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(EDITORIAL from Korea Times on Feb. 14)

All Headlines 07:12 February 14, 2019

Do not abuse pardons
Moon should refrain from using amnesty for political gain

A controversy has arisen over President Moon Jae-in's plan to grant special pardons on the 100th anniversary of the March 1, 1919, Independence Movement. The reason is because he might misuse his amnesty right for political purposes.

According to the presidential office, the Ministry of Justice is in the process of sorting out beneficiaries of a special amnesty. At present, no one knows how many and who will be on the list of those eligible for these presidential pardons.

However, speculation is rampant that some progressive figures convicted of violating the law in politically sensitive cases might receive pardons. Some media outlets, particularly conservative newspapers, have raised the possibility that former Prime Minister Han Myeong-sook and Lee Seok-ki, a former lawmaker of the now-defunct leftist United Progressive Party, might be shortlisted for clemency.

In 2015, the Supreme Court upheld a lower court ruling against Han who was indicted on charges of receiving about 900 million won in bribes from a construction firm. In 2014, Lee was sentenced to 12 years in prison on charges of plotting a pro-North Korean rebellion.

Both Han and Lee were found guilty under the rule of conservative President Park Geun-hye who was ousted from power in 2017 for her role in a massive corruption and influence peddling scandal. Civic activists have called for amnesty for Han and Lee, arguing that the Park regime put them behind bars as political retaliation against the progressive camp.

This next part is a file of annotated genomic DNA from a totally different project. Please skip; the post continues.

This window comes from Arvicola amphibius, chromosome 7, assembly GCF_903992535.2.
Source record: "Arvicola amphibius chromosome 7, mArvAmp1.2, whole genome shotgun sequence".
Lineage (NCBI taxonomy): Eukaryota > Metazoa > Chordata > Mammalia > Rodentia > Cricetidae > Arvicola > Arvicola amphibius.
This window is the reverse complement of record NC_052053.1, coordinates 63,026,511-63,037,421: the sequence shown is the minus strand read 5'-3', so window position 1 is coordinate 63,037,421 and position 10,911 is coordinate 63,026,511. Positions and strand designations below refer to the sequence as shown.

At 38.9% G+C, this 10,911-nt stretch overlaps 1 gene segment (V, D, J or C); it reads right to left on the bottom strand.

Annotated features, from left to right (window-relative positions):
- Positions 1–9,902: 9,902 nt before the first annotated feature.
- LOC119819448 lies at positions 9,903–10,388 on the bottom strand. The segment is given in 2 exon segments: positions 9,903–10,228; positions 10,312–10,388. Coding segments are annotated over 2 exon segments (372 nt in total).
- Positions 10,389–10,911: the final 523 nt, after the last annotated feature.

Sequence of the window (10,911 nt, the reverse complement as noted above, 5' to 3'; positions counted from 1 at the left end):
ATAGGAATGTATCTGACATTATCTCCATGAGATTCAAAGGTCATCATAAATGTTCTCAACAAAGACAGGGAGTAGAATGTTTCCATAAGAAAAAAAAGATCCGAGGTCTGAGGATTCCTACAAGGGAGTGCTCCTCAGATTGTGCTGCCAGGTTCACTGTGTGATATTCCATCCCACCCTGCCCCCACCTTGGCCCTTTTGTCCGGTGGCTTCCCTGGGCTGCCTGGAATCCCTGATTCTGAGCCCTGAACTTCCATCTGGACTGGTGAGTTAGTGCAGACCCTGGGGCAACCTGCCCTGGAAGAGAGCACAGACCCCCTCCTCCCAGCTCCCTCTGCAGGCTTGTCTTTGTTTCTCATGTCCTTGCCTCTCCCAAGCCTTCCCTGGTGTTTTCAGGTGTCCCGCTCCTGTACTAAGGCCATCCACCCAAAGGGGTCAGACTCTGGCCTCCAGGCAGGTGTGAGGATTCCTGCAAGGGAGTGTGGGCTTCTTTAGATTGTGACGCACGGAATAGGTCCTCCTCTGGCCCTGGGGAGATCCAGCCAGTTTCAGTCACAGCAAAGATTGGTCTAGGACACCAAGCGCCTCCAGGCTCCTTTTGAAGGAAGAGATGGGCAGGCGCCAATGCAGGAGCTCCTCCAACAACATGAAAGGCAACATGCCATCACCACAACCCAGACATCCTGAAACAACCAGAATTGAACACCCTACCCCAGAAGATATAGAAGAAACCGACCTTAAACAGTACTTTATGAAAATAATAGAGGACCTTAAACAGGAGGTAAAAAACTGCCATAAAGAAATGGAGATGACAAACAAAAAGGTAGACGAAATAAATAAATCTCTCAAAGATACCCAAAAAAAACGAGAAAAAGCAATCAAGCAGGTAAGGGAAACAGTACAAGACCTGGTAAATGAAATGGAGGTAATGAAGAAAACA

The media also reported possible amnesty for such progressive figures as former Gangwon Province Governor Lee Kwang-jae and Han Sang-kyun, a former leader of the militant Korea Confederation of Trade Unions. Governor Lee, a close aide to the late President Roh Moo-hyun, was convicted in 2011 for receiving illegal political funds from a business tycoon, while Han was sentenced to five years in prison in 2015 for orchestrating illegal and violent rallies against the Park government.

Conservative parties including the Liberty Korea Party and rightist organizations are strongly against granting special pardons to those progressive figures. They urge President Moon not to abuse his right to clemency. They also argue that if the President pardons the abovementioned figures, he could invite the rage of the people by breaking his campaign promise to exercise his amnesty right in a restricted manner.

Against this backdrop, the presidential office made it clear that Moon will not pardon those who were convicted of bribe-taking and other corruption charges. We hope the President will keep his promise not to abuse the special pardons. This time, special amnesty, if realized, will be the second of its kind after Moon pardoned 6,400 people, mostly minor offenders, in December 2017.

Presidential pardons are no doubt aimed at cementing social cohesion and national harmony by forgiving those convicted of a minor crime. They should not be abused or misused for political gain, which could risk undermining the core foundation of democracy ― the rule of law. It remains to be seen whether Moon can respect this democratic value while exercising his presidential right.
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